College athlete’s gruesome leg break sparks national conversation about injury prevention in young players

Kevin Ware- Picture from USA Today

Last week, sports fans collectively gasped with sympathetic pain when Kevin Ware, a 20-year-old basketball player from the University of Louisville, suffered a devastating leg injury during a nationally televised NCAA tournament game. In an attempt to block an opponent’s shot, Ware leapt into the air and landed in such a way that shattered two bones in his leg—the tibia and fibula—just below his right knee.

The tibia break was especially gruesome, with the bone not only breaking, but ripping through his skin and protruding outward. (An injury known as a compound fracture.) In addition to being very painful, compound fractures can be harder to treat than typical breaks and carry an increased risk of infection.

“Anytime you have a fracture there is the risk of infection,” says Boston Children’s Hospital’s Division of Sports Medicine doctor Michael Beasley, MD, who along with thousands of other people watched the injury live on television last Sunday. “But when that fracture also breaks the skin the risk of infection to the surrounding muscle and tendons increases. You also significantly increase the risk of infection in the bone, which can be very troubling if not caught early.”

There is a lot of speculation as to what could have caused Ware’s leg to break so badly, especially since his fall didn’t appear too out of the ordinary for a basketball game. Stress reactions—chronic stress in the bone that doesn’t present obvious symptoms but can weaken the overall structure of the bone—have been presented as a possible culprit, but so far nothing seems to indicate this is true.

Regardless of why Ware’s injury happened the way it did, the national stage it occurred on has put the discussion of sport injury and its prevention in the spotlight. The topic is especially important for young athletes and their parents because severe and/or recurring injuries to growing and developing bodies could have serious lasting effects.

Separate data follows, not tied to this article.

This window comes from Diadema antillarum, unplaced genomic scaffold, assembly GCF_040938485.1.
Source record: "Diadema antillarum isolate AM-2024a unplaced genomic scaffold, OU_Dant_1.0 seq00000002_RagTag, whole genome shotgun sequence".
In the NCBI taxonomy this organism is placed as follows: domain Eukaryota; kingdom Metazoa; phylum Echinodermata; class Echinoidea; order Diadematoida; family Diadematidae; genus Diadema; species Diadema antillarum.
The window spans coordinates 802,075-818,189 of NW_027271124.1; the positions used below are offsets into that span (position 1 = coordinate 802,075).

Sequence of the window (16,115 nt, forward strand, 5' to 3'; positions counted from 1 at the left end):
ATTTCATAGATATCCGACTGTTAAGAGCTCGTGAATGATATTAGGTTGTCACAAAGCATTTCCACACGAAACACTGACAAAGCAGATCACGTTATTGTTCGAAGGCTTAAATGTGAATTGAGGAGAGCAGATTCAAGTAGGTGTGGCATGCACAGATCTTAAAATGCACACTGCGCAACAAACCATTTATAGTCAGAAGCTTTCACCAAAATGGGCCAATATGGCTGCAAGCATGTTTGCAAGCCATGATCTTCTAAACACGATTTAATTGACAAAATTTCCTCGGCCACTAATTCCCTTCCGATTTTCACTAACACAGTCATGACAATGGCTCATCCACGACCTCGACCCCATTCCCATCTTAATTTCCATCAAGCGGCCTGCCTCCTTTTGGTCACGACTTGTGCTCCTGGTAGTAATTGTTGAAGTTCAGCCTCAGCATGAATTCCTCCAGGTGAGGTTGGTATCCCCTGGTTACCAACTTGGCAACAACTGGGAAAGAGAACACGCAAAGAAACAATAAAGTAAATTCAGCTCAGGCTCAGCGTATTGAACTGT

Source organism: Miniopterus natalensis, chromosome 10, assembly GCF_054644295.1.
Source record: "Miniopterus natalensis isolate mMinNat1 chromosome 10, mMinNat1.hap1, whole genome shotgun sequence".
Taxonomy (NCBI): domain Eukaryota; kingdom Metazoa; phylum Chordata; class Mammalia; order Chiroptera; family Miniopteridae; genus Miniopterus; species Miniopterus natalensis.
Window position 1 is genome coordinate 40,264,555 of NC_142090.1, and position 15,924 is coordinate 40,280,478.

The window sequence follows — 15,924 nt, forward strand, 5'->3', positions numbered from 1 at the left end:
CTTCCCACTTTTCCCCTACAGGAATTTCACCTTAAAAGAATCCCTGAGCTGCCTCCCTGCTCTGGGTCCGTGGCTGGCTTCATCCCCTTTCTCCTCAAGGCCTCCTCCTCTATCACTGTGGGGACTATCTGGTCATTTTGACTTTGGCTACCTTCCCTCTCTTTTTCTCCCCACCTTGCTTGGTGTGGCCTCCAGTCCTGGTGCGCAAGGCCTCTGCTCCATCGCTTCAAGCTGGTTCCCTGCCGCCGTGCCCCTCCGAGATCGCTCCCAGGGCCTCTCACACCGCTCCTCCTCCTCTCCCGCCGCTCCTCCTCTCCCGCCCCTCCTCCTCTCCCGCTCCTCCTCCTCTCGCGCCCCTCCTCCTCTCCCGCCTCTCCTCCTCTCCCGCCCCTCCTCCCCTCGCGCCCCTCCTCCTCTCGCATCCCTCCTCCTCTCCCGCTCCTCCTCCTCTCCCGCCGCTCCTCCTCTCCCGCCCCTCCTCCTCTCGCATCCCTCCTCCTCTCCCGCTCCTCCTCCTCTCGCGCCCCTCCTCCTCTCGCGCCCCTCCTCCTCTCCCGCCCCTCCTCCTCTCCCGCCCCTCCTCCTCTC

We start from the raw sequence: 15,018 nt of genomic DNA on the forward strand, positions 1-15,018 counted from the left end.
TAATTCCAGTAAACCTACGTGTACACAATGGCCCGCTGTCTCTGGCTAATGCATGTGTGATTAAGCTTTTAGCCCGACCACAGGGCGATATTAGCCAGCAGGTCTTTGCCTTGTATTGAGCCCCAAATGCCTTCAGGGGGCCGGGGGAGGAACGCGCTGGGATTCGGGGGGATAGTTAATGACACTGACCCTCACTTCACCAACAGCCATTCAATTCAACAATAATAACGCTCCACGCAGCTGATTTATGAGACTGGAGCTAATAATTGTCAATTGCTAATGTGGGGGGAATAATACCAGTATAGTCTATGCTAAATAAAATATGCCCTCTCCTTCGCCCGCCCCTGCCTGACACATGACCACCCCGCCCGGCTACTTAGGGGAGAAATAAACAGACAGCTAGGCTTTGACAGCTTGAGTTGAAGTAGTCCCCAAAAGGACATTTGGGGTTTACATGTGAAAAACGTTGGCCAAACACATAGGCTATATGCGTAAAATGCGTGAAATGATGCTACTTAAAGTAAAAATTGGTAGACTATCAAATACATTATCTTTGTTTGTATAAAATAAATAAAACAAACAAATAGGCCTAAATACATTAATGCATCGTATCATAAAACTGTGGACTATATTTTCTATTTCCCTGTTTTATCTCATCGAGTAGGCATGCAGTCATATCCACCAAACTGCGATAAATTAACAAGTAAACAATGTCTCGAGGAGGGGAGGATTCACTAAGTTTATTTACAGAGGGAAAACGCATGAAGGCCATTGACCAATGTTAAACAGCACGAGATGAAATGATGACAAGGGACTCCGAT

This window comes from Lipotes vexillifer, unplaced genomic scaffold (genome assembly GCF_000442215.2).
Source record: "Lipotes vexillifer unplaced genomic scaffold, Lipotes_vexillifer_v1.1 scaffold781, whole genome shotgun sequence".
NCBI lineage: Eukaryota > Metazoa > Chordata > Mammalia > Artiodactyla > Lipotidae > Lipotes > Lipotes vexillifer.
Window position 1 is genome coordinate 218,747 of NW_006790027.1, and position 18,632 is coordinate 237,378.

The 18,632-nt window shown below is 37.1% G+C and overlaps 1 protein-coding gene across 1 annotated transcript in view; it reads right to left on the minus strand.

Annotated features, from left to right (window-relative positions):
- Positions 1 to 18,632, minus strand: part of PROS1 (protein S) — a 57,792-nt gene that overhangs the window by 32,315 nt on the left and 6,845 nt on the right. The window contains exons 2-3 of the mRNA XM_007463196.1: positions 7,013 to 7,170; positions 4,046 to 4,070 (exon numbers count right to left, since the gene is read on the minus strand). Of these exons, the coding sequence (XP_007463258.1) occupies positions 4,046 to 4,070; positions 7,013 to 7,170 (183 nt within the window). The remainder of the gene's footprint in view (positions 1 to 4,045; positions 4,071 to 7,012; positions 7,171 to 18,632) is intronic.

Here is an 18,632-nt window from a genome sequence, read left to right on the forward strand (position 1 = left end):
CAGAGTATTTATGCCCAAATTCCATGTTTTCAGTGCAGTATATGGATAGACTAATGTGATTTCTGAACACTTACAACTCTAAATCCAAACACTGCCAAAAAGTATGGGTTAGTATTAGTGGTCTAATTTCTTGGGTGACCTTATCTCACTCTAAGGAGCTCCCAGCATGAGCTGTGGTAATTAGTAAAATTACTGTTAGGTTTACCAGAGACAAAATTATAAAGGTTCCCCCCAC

According to Beasley, one of the more common mistakes young athletes make is ignoring persistent pains. Aches and pains not associated with any specific injury are often dismissed as regular “wear and tear,” and many players will simply to try to play through them. In most cases the pain goes away in time; aches caused by muscle fatigue or overuse often go away with a little rest. However, in some cases the pain could be indications of a more serious injury that requires more than rest to heal. If your child is complaining of a nagging pain that doesn’t seem to be related to a specific injury, a good first step would be decreasing his or her training in order to allow his or her body time to heal. If that doesn’t seem to help, it could be time to see a professional.

“We are seeing more and more injuries in young athletes that are related to their growing muscle structure. But with the right preparation many of these injuries can be avoided.”

“Resting or scaling back the intensity level of the child’s workout is a good first approach to dealing with these kinds of seemingly random pains,” says Beasley. “But if the pain persists and rest isn’t helping it could be a sign of a more serious problem that needs a closer look from the child’s pediatrician or a sports medicine physician. For instance, stress fractures of the tibia often present like shin splints, when in reality they are a much more complex condition.”

If your child is active in sports, you may also want to consider taking him or her to see a sports medicine expert for a pre-season physical or baseline full body evaluation. This examination lets a specially trained doctor evaluate the child’s health, physical activity routine and identify any pre-existing conditions that could affect the type and amount of physical activity he or she undergoes in the upcoming season. Typically these evaluations are available by appointment, and take into account the athlete’s age, sport and level of competition.

“We are seeing more and more injuries in young athletes that are related to their growing muscle structure. But with the right preparation many of these injuries can be avoided,” Beasley says. “A preseason assessment that closely examines the athlete’s body structure can really go a long way in identifying potential problems so they can be addressed before they turn into a serious injury.”

Download this fact sheet on injury prevention for young basketball players.

 For more information on the services offered by the Division of Sports Medicine at Boston Children’s Hospital, including pre-season evaluations, or to speak with one of our sports medicine experts, please visit their website or call 617-355-3501.